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Why is configuration management so difficult?

Configuration management is a difficult discipline because everyone involved must commit to the processes. More often than not, configuration management-related problems occur because the processes were not fully adhered to.

 

There are many potential configuration management headaches. There is configuration management and how it relates to options, variants in the products you manufacture and sell. There are internal factors such as poorly coordinated engineering change control and management. There is also how the process relates to different Stock Keeping Units (SKUs) where you have the same products and different places where you sell them.

In short, configuration management is difficult because… well, because it is a complex and difficult beast to manage.

I have seen both smaller and larger organizations battle against broken configuration control processes with increased scrap and rework and incomplete products assembled and delivered as a result.

In this article, I will focus on the first headache which relates to company cultural issues because configuration management – if done right – requires full commitment from everyone involved.

I will elaborate on that later in this article…

 

But first, why do we need configuration management?

Configuration management is intended to streamline and automate business processes, and to establish and maintain consistency of a product’s performance, the functional, and physical attributes with its requirements, design, and operational information throughout its life.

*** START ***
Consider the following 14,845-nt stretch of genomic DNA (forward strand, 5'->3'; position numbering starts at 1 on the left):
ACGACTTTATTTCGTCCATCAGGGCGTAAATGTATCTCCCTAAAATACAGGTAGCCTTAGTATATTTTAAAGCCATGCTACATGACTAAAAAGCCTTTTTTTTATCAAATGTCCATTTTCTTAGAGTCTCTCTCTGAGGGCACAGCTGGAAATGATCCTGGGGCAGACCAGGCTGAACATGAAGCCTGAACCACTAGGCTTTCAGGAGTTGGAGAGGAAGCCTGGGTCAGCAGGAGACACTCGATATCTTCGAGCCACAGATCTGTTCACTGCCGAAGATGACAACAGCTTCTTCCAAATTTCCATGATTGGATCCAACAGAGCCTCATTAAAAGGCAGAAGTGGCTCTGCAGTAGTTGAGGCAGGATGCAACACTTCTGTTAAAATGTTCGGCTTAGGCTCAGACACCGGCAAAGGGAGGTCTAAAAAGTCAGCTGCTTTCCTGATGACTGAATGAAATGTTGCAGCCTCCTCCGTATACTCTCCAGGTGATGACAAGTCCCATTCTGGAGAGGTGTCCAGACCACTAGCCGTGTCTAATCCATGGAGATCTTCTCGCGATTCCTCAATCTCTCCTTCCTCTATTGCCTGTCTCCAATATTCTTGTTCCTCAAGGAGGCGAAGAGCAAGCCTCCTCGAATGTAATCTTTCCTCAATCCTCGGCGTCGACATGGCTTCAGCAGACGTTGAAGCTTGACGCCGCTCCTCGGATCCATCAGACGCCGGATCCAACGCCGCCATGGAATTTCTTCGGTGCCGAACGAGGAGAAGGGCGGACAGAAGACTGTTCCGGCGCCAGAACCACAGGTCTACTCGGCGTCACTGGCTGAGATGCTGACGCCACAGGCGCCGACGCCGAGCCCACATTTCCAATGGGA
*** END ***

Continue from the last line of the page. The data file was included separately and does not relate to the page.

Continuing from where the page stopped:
It is a formal discipline to help assure the quality and long-term support of complex products through consistent identification.

In short, we need configuration management because it is a systematic engineering process that carefully manages and keeps track of configuration changes to ensure traceability.

Having accurate records of the state of your products is essential and baselining attributes ensures formal configuration change control processes are effective. This helps with project management, asset management, and audit processes.

Other benefits include:

  • Cost reduction by having detailed knowledge of all the elements of your configuration.
  • Strict control of your processes by defining and enforcing formal policies and procedures that govern asset identification, status monitoring, and auditing.
  • Greater agility and faster problem resolution.
  • Efficient change management by knowing your baseline configuration and having the visibility to design changes that avoid problems.
  • Better release management and clear status accounting.

 

“Just tell us how to do it”

Configuration management seems to be the place where most people cannot agree on which direction to go – or even where to start. Honestly, this process requires dedication into the process to obtain the desired outcome.